Do I need a trademark?
If you are offering goods and/or services to the public under a particular brand or logo then you should consider trademark protection.
What is a trademark?
A trademark can be a word, sound or design that distinguishes one company’s goods or services from those of others in the marketplace.
How do you obtain a trademark?
To secure a trademark, the process is relatively simple:
- A search is conducted to ensure that there aren’t any similar marks either registered or in common law use;
- An application is then filed with the Canadian Intellectual Property Office (“CIPO”) and then examined to ensure that it complies with the Trade-marks Act;
- After the examination is completed, the application will either receive an Approval Notice or an Office Action;
- If an Approval Notice is issued, the application will then be published for opposition in the Trademarks Journal. Interested parties will then have 2 months from the date of publication for file a Notice of Opposition;
- If an Office Action is issued, you will need to respond within 6 months. Office Actions can be issued for relatively minor matters, such as clarification of the description the goods or services. They can also be issued for more serious matters, such as objection based on an allegation of confusion with an existing registration;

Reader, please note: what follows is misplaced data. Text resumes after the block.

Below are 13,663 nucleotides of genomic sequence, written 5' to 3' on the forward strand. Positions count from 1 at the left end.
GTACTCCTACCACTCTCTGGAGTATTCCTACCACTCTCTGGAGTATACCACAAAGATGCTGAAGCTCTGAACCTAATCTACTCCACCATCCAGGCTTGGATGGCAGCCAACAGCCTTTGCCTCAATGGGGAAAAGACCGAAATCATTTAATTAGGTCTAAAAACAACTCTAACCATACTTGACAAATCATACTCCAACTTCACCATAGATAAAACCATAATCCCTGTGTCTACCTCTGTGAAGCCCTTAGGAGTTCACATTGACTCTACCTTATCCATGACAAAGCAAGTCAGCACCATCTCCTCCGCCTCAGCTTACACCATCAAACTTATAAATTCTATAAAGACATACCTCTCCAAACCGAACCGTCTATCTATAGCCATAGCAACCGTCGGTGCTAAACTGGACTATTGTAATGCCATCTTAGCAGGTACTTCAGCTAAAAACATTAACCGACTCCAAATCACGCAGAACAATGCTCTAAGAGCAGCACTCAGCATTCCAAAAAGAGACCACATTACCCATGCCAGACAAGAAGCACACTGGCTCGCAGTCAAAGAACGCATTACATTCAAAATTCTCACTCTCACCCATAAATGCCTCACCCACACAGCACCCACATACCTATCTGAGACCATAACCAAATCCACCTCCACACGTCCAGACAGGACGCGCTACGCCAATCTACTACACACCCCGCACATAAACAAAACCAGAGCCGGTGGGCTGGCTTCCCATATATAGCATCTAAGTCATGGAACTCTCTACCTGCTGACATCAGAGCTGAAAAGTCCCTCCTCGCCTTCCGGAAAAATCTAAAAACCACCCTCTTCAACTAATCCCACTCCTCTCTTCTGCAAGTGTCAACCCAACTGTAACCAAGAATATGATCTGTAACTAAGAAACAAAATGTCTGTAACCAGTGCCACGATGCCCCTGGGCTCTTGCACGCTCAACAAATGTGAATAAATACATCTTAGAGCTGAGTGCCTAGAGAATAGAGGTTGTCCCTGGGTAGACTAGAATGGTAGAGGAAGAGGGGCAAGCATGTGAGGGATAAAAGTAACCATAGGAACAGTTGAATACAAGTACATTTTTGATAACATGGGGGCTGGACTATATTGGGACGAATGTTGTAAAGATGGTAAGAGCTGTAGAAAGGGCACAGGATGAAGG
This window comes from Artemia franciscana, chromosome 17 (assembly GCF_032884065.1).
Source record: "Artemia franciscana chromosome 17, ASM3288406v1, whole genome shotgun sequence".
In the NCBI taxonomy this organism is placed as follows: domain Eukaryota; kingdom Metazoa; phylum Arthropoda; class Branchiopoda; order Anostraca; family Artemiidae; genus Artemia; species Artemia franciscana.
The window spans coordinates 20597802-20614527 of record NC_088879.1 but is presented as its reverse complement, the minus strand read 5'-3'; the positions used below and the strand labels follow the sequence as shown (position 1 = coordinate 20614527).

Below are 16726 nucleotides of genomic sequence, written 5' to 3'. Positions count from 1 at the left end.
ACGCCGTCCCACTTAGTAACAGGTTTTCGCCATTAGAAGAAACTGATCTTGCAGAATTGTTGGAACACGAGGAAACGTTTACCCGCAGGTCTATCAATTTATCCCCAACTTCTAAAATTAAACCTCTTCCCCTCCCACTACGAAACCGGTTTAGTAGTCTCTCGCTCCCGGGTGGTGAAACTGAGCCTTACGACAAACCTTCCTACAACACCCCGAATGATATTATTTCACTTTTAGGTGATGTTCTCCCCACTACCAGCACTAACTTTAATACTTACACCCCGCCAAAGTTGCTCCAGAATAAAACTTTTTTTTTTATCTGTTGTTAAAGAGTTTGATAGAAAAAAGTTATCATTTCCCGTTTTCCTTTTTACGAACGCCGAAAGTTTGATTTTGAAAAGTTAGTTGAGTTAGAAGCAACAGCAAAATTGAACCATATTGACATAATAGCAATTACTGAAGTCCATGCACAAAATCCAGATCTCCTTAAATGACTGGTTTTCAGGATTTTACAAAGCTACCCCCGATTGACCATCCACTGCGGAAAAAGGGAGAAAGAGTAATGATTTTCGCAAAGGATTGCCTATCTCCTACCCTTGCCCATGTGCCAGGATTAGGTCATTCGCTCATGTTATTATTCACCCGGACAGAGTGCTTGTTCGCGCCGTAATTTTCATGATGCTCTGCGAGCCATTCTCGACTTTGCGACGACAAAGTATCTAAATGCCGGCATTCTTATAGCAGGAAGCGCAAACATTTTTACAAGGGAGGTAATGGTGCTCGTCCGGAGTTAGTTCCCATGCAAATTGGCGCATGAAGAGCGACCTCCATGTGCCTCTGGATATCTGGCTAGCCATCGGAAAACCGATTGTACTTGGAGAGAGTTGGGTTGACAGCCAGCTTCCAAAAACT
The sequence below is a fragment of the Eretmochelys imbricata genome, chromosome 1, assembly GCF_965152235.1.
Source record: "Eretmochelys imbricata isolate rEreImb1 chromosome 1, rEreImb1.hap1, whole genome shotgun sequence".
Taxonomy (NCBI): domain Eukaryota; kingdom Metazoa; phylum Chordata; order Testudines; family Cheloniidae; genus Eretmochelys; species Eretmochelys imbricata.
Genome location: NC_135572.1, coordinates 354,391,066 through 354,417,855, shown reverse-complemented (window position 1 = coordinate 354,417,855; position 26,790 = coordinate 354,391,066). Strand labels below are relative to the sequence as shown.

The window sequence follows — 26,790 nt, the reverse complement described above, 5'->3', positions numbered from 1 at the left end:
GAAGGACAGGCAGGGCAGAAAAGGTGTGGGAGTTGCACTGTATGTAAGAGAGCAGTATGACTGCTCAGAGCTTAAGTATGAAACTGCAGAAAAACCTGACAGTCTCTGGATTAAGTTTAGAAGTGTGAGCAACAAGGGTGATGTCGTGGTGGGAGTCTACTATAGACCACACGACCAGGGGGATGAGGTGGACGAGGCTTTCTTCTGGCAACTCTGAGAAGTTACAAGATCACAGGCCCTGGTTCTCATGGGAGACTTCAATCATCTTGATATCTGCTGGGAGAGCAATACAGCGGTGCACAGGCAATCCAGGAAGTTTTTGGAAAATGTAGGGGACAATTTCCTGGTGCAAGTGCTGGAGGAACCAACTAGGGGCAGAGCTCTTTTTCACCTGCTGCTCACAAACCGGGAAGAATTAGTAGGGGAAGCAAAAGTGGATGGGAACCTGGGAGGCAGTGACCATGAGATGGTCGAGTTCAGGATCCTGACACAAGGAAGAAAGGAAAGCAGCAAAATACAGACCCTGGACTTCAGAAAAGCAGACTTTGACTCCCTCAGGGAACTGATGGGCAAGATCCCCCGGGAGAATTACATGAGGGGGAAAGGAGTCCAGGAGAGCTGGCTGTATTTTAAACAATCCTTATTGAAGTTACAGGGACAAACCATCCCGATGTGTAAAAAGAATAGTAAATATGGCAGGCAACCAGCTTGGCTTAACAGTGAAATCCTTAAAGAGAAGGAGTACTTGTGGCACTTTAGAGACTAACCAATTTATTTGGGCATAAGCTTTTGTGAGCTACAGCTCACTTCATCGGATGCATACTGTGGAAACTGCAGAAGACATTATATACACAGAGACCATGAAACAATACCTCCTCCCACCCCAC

- If the application makes it through the publication stage without an opposition being filed, it will then proceed to registration.
Until 2019, you could not get a trademark registered in Canada unless you certified that you had used the trademark in association with specific goods and/or services. Since June, 2019, you have been able to get a trademark registered without the necessity of certifying that you have used that mark. However, in order to maintain your trademark rights after registration, you will need to use your mark in association with the goods and/or services listed in your registration, otherwise your registration could be vulnerable to dismissal.
For more information on trademarks or for assistance with securing a trademark, please contact Don Mainland at [email protected] or 604.484.3052.
This article is intended to be an overview of the law and is for informational purposes only. Readers are cautioned that this article does not constitute legal or professional advice and should not be relied on as such. Rather, readers should obtain specific legal advice in relation to the issues they are facing.